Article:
The Special Counsel’s report outlines two main efforts by the Russian government to influence the 2016 election:

First, the report details efforts by the Internet Research Agency, a Russian company with close ties to the Russian government, to sow social discord among American voters through disinformation and social media operations.  Following a thorough investigation of this disinformation campaign, the Special Counsel brought charges in federal court against several Russian nationals and entities for their respective roles in this scheme.  Those charges remain pending, and the individual defendants remain at large.

But the Special Counsel found no evidence that any Americans – including anyone associated with the Trump campaign – conspired or coordinated with the Russian government or the IRA in carrying out this illegal scheme.  Indeed, as the report states, “[t]he investigation did not identify evidence that any U.S. persons knowingly or intentionally coordinated with the IRA’s interference operation.”  Put another way, the Special Counsel found no “collusion” by any Americans in the IRA’s illegal activity.

Second, the report details efforts by Russian military officials associated with the GRU to hack into computers and steal documents and emails from individuals affiliated with the Democratic Party and the presidential campaign of Hillary Rodham Clinton for the purpose of eventually publicizing those emails.  Obtaining such unauthorized access into computers is a federal crime.  Following a thorough investigation of these hacking operations, the Special Counsel brought charges in federal court against several Russian military officers for their respective roles in these illegal hacking activities.  Those charges are still pending and the defendants remain at large.

But again, the Special Counsel’s report did not find any evidence that members of the Trump campaign or anyone associated with the campaign conspired or coordinated with the Russian government in its hacking operations.  In other words, there was no evidence of Trump campaign “collusion” with the Russian government’s hacking. 

The Special Counsel’s investigation also examined Russian efforts to publish stolen emails and documents on the internet.  The Special Counsel found that, after the GRU disseminated some of the stolen materials through its own controlled entities, DCLeaks and Guccifer 2.0, the GRU transferred some of the stolen materials to Wikileaks for publication.  Wikileaks then made a series of document dumps.  The Special Counsel also investigated whether any member or affiliate of the Trump campaign encouraged or otherwise played a role in these dissemination efforts.  Under applicable law, publication of these types of materials would not be criminal unless the publisher also participated in the underlying hacking conspiracy.  Here too, the Special Counsel’s report did not find that any person associated with the Trump campaign illegally participated in the dissemination of the materials.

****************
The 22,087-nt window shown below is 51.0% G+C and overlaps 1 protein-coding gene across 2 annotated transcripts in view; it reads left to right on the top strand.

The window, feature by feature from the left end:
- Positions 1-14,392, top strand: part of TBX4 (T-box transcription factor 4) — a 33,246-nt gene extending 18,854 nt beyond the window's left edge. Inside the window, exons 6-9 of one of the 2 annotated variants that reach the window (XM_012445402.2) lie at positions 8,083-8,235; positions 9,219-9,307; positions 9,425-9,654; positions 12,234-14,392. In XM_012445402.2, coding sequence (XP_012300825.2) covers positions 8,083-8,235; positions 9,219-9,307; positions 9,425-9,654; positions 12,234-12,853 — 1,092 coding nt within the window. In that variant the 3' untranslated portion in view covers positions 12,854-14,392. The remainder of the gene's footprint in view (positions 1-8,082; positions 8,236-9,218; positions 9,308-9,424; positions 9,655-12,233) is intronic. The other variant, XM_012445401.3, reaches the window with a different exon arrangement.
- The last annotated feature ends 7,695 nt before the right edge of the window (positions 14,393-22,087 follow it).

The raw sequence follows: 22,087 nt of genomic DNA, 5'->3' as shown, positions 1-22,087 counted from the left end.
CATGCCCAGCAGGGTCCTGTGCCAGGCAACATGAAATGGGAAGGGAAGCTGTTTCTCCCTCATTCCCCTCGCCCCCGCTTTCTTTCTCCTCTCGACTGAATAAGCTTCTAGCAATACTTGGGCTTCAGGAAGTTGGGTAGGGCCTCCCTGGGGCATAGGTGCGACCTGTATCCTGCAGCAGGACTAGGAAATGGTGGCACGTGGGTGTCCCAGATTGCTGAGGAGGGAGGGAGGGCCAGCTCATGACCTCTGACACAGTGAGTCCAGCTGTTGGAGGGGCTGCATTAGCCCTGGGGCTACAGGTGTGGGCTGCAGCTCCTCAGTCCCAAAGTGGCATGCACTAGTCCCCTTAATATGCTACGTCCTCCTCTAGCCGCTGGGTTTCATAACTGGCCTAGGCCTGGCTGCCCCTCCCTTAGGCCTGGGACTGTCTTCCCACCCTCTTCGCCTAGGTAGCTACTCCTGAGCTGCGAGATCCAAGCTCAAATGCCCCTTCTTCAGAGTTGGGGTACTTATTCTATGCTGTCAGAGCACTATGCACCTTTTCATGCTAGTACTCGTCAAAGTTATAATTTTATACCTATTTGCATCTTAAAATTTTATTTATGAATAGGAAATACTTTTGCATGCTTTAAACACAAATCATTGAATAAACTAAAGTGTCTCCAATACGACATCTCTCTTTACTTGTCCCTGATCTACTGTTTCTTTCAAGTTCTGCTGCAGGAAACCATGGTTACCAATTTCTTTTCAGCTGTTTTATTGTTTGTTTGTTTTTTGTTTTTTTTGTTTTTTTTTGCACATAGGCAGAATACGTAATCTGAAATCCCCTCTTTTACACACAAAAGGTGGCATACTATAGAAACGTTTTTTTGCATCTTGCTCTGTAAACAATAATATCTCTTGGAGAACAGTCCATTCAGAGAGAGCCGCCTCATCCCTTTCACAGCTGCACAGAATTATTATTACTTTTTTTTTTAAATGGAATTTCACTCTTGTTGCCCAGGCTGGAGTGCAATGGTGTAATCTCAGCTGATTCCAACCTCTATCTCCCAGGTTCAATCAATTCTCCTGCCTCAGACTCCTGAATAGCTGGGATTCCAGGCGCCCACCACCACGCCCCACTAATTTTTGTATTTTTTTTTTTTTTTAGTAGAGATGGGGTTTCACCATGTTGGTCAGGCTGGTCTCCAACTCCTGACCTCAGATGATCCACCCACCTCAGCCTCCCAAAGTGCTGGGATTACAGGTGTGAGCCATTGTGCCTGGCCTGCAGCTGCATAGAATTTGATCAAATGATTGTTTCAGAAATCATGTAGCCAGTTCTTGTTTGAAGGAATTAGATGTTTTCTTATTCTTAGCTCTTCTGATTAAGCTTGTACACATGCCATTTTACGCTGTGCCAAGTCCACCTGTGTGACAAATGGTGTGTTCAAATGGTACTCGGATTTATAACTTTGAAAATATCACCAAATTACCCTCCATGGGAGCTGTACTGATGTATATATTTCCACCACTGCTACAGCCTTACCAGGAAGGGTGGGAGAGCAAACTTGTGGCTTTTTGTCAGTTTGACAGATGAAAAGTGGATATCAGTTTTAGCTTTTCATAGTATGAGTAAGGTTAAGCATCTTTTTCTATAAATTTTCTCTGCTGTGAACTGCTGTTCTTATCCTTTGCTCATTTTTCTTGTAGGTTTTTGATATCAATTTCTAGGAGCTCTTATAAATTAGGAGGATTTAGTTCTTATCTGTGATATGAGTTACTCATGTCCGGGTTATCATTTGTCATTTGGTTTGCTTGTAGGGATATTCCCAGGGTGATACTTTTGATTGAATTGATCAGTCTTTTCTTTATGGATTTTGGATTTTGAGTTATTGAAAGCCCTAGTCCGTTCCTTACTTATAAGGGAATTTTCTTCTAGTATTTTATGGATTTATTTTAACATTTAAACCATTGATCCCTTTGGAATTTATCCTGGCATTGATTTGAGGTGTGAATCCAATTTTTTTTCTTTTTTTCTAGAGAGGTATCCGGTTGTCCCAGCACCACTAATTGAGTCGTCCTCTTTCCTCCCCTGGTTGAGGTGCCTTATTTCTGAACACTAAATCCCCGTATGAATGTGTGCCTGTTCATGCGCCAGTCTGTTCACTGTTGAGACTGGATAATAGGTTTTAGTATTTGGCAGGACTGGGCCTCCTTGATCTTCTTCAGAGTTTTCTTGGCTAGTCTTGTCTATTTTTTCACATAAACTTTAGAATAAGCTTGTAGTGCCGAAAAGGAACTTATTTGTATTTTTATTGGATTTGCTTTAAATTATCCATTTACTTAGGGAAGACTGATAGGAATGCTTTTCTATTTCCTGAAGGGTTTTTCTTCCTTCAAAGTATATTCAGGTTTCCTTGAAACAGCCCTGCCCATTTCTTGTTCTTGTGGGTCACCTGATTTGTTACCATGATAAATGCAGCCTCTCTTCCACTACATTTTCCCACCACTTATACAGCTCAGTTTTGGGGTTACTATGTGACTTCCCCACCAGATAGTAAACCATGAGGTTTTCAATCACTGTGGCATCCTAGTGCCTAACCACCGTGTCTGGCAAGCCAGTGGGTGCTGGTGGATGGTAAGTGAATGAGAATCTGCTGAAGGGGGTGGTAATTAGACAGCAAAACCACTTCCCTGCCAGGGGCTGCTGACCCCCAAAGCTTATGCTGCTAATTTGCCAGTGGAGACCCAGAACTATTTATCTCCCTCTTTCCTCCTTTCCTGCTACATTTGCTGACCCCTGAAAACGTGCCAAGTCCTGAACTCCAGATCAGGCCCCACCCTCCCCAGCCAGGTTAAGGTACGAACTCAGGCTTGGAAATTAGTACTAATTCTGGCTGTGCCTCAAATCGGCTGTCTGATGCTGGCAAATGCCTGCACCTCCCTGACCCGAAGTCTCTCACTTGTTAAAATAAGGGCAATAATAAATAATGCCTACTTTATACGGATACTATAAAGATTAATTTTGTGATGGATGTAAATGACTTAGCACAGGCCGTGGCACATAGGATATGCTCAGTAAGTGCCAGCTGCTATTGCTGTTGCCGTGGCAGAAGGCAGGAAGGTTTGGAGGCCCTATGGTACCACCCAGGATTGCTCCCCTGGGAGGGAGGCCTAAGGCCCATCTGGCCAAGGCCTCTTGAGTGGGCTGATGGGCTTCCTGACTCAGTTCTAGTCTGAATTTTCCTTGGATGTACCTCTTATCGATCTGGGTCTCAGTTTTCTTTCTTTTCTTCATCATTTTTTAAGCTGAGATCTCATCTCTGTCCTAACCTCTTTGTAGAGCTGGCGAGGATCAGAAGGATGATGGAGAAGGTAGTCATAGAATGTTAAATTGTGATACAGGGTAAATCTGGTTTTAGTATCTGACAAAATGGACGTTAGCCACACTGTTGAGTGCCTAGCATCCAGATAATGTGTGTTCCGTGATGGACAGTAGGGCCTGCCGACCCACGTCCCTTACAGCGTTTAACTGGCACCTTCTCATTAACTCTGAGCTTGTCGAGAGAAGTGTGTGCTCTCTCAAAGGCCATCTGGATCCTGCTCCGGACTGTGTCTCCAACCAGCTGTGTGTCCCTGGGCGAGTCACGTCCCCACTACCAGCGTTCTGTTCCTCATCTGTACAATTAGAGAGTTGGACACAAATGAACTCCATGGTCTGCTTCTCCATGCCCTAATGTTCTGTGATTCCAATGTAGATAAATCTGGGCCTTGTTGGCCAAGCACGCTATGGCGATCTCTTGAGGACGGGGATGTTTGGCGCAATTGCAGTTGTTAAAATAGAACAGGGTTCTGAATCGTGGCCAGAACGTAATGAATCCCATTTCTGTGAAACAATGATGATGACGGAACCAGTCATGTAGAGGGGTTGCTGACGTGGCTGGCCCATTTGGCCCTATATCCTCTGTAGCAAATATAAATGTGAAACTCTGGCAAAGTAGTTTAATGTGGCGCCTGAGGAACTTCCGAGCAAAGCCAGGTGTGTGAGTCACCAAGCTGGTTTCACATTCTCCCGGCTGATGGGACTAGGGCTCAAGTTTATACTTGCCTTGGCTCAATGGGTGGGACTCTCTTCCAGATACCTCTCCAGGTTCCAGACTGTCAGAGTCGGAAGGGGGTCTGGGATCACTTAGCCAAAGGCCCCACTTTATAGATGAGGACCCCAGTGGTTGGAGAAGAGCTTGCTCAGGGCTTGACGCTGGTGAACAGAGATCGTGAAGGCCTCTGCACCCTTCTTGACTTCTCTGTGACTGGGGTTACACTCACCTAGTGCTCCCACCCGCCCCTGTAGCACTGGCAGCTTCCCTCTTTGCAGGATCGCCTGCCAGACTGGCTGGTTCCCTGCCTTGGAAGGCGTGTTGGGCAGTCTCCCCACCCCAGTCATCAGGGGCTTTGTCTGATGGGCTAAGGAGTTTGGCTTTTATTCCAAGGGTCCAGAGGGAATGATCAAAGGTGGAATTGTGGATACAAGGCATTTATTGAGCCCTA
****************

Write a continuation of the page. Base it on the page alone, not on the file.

Finally, the Special Counsel investigated a number of “links” or “contacts” between Trump Campaign officials and individuals connected with the Russian government during the 2016 presidential campaign.  After reviewing those contacts, the Special Counsel did not find any conspiracy to violate U.S. law involving Russia-linked persons and any persons associated with the Trump campaign.

So that is the bottom line.  After nearly two years of investigation, thousands of subpoenas, and hundreds of warrants and witness interviews, the Special Counsel confirmed that the Russian government sponsored efforts to illegally interfere with the 2016 presidential election but did not find that the Trump campaign or other Americans colluded in those schemes. 

After finding no underlying collusion with Russia, the Special Counsel’s report goes on to consider whether certain actions of the President could amount to obstruction of the Special Counsel’s investigation.  As I addressed in my March 24th letter, the Special Counsel did not make a traditional prosecutorial judgment regarding this allegation.  Instead, the report recounts ten episodes involving the President and discusses potential legal theories for connecting these actions to elements of an obstruction offense. 

After carefully reviewing the facts and legal theories outlined in the report, and in consultation with the Office of Legal Counsel and other Department lawyers, the Deputy Attorney General and I concluded that the evidence developed by the Special Counsel is not sufficient to establish that the President committed an obstruction-of-justice offense. 

Although the Deputy Attorney General and I disagreed with some of the Special Counsel’s legal theories and felt that some of the episodes examined did not amount to obstruction as a matter of law, we did not rely solely on that in making our decision.  Instead, we accepted the Special Counsel’s legal framework for purposes of our analysis and evaluated the evidence as presented by the Special Counsel in reaching our conclusion.